Leading Merino sheep classer and livestock consultant, Andrew Calvert, says producers shouldn't get too obsessed with statistics when selecting sheep.
"There are so many facts and figures associated with livestock these days, it's easy to become obsessed with them but actually look at the sheep, they are the real proof," he said.
"To me, the only figures that matter are the ones in the bank statement. Keep focused on productivity and filling bales, the rest will follow."
Tasmanian-based Mr Calvert now works with 15 Merino studs and about 30 commercial producers across four states - NSW, Victoria, South Australia and his home state - and further abroad to New Zealand.
He is also a highly regarded Merino judge as well as being a professional classer for the New England Merino Lifetime Project (MLP) sire evaluation scheme.
His family has a rich history of involvement with the wool industry, seven generations strong, with two of his sons running their own wool broking business.
Born and bred in Tasmania, Mr Calvert's own farming career began in a commercial Polwarth operation.
When he realised that Merinos were a much more profitable breed, he switched, firstly to commercial Merino production and later as a successful stud breeder from 1986-2010 before moving into full-time classing and livestock consultation.
The true dual-purpose nature of Mernos has him hooked him on the breed.
"I love sheep and I think Merinos are a wonderful breed, they are so versatile and you can breed them to suit so many different environments," Mr Calvert said.
Selecting the ideal Merino starts with structure as he believes the fundamentals are critical to productivity.
"If you build a house, you put down the foundations before anything else and I take the same approach to my classing," he said.
"I'm very focused on the fundamentals, sheep have to be able to function, walk, convert and I'm also looking at productivity. I want to be able to breed a sheep that can maximise productivity in its given environment, and it's really important to assess that."
He takes time to evaluate the environment of his client and their livestock before sitting down to work out a breeding program which is generally done in three to five-year blocks, focusing on breeding a Merino that is true to type and relevant to the market.
He said at the crux of each program was the main profit drivers including fertility and wool cut to micron.
"If you focus on those, you will inevitably end up with a profitable animal," he said.
"As Merinos have become plainer in body, we have seen an improvement in fertility, we're breeding a more modern sheep.
"If you can get a lambing percentage of 130 per cent of lambs weaned compared with 100pc, it's a difference anywhere from $150-$300 per head.
"I've got clients that last year sold a line of cull one-year old ewes for $330 a head and others selling whether lambs for upward of $200 before they've even cut their two teeth.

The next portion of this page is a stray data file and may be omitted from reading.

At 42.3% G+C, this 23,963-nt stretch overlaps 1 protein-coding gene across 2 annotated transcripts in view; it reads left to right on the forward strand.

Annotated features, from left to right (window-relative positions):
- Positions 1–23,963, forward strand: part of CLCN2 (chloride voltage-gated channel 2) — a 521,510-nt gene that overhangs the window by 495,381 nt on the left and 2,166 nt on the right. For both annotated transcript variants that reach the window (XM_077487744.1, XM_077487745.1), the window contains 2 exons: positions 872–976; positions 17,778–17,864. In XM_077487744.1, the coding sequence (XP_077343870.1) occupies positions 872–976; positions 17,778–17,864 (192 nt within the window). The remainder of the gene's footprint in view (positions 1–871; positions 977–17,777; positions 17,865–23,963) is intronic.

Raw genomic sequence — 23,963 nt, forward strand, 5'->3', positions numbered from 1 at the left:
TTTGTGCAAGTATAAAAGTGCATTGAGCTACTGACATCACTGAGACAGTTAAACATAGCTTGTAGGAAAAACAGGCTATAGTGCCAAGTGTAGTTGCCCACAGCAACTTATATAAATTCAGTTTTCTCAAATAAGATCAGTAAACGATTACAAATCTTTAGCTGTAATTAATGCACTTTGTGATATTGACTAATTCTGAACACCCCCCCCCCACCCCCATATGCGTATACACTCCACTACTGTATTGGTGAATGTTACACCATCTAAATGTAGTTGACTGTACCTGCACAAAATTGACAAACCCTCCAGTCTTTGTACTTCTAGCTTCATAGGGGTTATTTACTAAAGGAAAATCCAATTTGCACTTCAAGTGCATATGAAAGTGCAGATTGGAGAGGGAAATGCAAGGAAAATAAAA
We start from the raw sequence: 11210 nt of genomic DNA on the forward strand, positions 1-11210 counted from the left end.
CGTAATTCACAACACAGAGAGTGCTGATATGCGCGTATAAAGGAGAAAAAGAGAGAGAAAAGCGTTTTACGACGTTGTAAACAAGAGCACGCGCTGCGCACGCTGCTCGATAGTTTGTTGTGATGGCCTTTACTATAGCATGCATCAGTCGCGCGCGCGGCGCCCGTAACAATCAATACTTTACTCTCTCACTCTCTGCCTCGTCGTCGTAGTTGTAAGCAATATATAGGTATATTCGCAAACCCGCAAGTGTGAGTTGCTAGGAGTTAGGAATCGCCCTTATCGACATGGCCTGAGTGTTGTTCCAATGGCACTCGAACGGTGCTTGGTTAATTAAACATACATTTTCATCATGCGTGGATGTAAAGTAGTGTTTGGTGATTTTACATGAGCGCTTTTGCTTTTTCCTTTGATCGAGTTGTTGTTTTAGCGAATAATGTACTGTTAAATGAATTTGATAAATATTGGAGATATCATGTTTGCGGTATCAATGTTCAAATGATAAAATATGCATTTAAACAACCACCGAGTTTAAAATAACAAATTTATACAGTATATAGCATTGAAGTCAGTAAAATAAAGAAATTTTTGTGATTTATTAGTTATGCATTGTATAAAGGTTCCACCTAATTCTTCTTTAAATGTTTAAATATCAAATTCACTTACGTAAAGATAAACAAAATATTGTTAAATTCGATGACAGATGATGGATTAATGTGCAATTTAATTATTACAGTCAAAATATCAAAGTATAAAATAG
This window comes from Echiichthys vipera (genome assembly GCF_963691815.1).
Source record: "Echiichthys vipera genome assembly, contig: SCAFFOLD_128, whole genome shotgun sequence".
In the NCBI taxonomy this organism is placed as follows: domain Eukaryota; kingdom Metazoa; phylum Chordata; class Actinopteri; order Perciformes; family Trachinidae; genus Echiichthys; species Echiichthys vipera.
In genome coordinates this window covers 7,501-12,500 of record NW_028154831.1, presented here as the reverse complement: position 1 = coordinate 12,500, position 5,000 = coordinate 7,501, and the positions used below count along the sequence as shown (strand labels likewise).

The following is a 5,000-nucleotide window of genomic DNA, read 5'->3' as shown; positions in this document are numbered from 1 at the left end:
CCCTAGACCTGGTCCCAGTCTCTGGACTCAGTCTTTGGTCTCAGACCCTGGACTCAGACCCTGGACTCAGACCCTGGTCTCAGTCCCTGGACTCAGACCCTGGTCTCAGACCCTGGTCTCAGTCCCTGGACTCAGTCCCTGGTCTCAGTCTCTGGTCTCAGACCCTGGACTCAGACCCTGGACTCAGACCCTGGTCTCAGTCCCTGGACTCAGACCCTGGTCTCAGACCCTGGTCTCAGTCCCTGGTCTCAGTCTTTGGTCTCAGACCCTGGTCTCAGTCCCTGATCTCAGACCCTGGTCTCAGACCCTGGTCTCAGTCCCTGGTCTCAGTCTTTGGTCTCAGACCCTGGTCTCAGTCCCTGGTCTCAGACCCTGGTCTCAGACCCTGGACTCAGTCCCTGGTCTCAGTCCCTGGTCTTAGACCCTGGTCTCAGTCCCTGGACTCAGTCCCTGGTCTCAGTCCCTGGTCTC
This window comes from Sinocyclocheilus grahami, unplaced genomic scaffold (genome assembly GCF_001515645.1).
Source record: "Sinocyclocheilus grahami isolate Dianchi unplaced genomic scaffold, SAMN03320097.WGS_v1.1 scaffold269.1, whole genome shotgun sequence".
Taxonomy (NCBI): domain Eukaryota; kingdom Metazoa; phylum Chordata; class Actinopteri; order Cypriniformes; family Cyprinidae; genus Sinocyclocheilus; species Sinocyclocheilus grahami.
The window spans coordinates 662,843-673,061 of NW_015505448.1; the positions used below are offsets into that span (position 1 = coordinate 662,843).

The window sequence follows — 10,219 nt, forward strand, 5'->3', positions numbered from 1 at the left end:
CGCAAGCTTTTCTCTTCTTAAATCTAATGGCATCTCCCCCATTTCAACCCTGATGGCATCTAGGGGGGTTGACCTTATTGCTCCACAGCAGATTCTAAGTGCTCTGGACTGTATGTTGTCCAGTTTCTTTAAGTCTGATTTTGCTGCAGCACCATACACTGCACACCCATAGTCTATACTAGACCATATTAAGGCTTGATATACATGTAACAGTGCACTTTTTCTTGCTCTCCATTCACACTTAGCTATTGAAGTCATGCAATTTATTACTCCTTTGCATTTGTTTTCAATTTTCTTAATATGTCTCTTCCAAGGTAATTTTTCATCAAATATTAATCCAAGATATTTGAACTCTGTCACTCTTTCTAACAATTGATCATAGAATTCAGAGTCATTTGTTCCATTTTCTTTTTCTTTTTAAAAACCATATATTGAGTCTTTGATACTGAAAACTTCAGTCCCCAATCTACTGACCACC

"That's good money and with prices like that, you can't ignore the importance of fertility."
Wool-wise, Mr Calvert favours white, "waterproof" wool with good handle and nourishment, traits which he believes are essential in achieving the desired average micron.
He said selecting for good skin and structure to produce a dust-proof wool is also vital.
Mr Calvert loves watching stud clients excel in the show ring and commercial clients winning ewe competitions.
"That's very satisfying, seeing them do well and knowing your part of the team - and it is very much a team effort," he said.
"I find just as much enjoyment seeing my smaller commercial clients succeed as I do from my stud clients. I've literally had producers ready to toss it all in when we've first sat down, then seen them turn it around and land a contract for 90 bales of wool to Italy well above market price."
With both wool and meat prices reaching record levels, Mr Calvert believes the true value of the Merino to be evident now more than ever.
He said with that came the opportunity to inspire the next generation to become involved in such a promising industry.
"I have some clients that are focused on benchmarking their various operations and the advice they are getting is to reduce breeding cow numbers, increase breeding ewes and where country allows, run a wether flock," he said.
"To me, the Merino provides more options compared with a straight composite-types operation.
"We need to be mindful of ewe numbers when meat prices are this good but I've never seen more opportunity in agriculture in my lifetime than there is right now, and we need to encourage young people to be part of that."
- This case study is part of the Breed More Merino Ewes campaign, demonstrating the unrivalled performance of the Australian Merino Ewe. To read other case studies or to find out more information, go to www.merinos.com.au.